Except that if one has a one-life view, the samsara = literal rebirth and nirvana = cessation of literal rebirth premise isn't part of the combination and the redundancy is not created. The one-life view takes precedence. Is this advisable? People will have varying opinions. Is it possible? Yes, and people do it all over. They find a way to make a relationship with the Dhamma that works for them and find at least some easing of suffering, and in a more profound way than one can get from day-to-day pleasure it would seem.

Lazy_eye wrote:Indeed, if samsaric suffering is so awful, what is the argument for staying alive at all? Let alone embarking on a spiritual path that involves a great deal of renunciation and sacrifice, and concludes with what we are going to get anyway: oblivion. If we choose to stick around, it must be because there is after all some positive value to samsaric experience. But that contradicts the Buddha's message.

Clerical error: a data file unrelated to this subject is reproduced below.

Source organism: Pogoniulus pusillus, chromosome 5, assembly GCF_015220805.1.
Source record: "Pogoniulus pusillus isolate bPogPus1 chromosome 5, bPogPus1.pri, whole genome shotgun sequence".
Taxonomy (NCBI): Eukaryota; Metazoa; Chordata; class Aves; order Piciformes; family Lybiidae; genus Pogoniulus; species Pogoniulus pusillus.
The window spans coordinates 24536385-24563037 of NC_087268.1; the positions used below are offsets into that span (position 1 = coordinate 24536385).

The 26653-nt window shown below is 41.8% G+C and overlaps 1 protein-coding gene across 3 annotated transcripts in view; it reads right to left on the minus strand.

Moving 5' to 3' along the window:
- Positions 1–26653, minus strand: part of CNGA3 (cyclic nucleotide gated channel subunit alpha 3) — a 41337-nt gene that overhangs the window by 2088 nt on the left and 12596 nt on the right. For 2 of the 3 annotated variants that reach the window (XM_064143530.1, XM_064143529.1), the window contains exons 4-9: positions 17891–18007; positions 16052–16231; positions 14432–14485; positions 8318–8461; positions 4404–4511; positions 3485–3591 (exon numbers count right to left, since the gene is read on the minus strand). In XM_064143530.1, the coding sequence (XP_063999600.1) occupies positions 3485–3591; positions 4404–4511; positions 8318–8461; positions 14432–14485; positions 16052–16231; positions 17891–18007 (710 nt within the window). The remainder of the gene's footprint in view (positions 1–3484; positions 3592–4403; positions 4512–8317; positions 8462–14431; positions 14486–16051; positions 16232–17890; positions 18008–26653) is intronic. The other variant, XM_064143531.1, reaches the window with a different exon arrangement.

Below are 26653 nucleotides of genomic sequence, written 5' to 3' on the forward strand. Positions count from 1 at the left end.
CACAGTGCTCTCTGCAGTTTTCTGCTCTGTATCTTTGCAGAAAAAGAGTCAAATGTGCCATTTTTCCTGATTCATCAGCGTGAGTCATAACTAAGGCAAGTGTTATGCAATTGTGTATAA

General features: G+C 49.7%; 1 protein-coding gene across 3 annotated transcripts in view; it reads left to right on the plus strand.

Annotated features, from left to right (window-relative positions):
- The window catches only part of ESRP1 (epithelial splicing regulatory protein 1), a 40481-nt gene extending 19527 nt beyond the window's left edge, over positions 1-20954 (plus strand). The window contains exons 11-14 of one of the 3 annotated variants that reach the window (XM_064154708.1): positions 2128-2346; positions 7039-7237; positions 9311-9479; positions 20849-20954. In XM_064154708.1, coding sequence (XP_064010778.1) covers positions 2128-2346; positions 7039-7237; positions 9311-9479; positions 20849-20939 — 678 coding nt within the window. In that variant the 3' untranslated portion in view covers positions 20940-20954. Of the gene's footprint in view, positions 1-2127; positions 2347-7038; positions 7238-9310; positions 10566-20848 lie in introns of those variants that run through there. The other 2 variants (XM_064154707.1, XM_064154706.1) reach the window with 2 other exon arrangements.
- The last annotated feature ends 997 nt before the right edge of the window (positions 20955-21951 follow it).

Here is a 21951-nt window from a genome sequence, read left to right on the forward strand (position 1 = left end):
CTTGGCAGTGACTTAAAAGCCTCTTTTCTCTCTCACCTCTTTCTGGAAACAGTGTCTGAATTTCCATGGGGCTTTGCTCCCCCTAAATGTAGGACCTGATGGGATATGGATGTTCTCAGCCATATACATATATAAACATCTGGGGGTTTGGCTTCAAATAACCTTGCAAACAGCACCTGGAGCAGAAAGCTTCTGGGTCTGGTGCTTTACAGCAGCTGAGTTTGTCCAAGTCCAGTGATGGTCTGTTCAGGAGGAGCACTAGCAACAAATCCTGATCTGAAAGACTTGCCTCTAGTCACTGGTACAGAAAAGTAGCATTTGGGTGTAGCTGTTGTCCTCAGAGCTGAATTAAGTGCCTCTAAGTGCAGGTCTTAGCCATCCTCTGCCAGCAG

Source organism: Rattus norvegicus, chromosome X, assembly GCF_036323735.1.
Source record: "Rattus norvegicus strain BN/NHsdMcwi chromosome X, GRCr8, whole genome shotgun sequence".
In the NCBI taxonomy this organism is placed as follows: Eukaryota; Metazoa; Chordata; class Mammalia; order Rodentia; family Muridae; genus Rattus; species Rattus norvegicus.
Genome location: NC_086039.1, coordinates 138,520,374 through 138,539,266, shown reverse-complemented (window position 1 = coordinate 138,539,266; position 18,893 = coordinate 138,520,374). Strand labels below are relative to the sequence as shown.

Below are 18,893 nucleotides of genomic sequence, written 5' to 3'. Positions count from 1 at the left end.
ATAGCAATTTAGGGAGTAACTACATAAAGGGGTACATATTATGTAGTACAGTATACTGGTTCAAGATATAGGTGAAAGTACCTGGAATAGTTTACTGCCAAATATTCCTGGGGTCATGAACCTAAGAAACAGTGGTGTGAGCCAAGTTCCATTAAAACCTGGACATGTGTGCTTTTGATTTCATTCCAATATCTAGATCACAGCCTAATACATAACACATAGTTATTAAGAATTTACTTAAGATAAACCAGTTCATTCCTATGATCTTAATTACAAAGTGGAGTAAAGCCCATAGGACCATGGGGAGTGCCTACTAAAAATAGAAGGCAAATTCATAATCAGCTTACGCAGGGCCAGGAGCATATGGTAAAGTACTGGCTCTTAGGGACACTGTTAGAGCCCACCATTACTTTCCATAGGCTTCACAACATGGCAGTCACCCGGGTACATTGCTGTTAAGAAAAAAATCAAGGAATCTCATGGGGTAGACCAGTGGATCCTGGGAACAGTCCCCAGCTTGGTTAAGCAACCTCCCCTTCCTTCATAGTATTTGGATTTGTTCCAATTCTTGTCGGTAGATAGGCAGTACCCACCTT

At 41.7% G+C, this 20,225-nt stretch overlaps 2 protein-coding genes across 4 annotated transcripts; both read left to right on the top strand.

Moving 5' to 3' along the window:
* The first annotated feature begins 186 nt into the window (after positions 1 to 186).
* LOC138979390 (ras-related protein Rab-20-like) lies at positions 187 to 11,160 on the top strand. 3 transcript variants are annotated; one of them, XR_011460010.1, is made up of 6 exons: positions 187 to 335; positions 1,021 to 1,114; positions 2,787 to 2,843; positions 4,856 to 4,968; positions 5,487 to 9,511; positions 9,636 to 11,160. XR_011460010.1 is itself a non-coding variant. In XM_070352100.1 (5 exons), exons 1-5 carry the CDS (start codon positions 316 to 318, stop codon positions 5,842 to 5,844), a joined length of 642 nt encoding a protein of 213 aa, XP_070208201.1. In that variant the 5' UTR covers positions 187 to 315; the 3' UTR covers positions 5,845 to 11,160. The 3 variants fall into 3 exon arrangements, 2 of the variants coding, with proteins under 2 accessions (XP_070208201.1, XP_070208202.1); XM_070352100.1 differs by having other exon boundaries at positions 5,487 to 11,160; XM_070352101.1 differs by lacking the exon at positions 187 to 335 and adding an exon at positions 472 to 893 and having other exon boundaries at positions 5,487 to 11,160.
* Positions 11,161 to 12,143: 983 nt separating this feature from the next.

This assumes that one sees all existence as a form suffering and feels that renunciation and sacrifice are only good for attaining some future result. One can look at the Buddha's message free from these assumptions. Again, whether one finds that advisable or not, it's very possible and it happens. Thich Nhat Hanh is a good example.

Lazy_eye wrote:So in order for Buddhism to make sense, it must rely on some other premise. And the obvious candidate, given that it is mentioned so many times in the suttas, is rebirth.

For some, their definition of "sense" is personal resonance instead of airtight logic (if there is such a thing).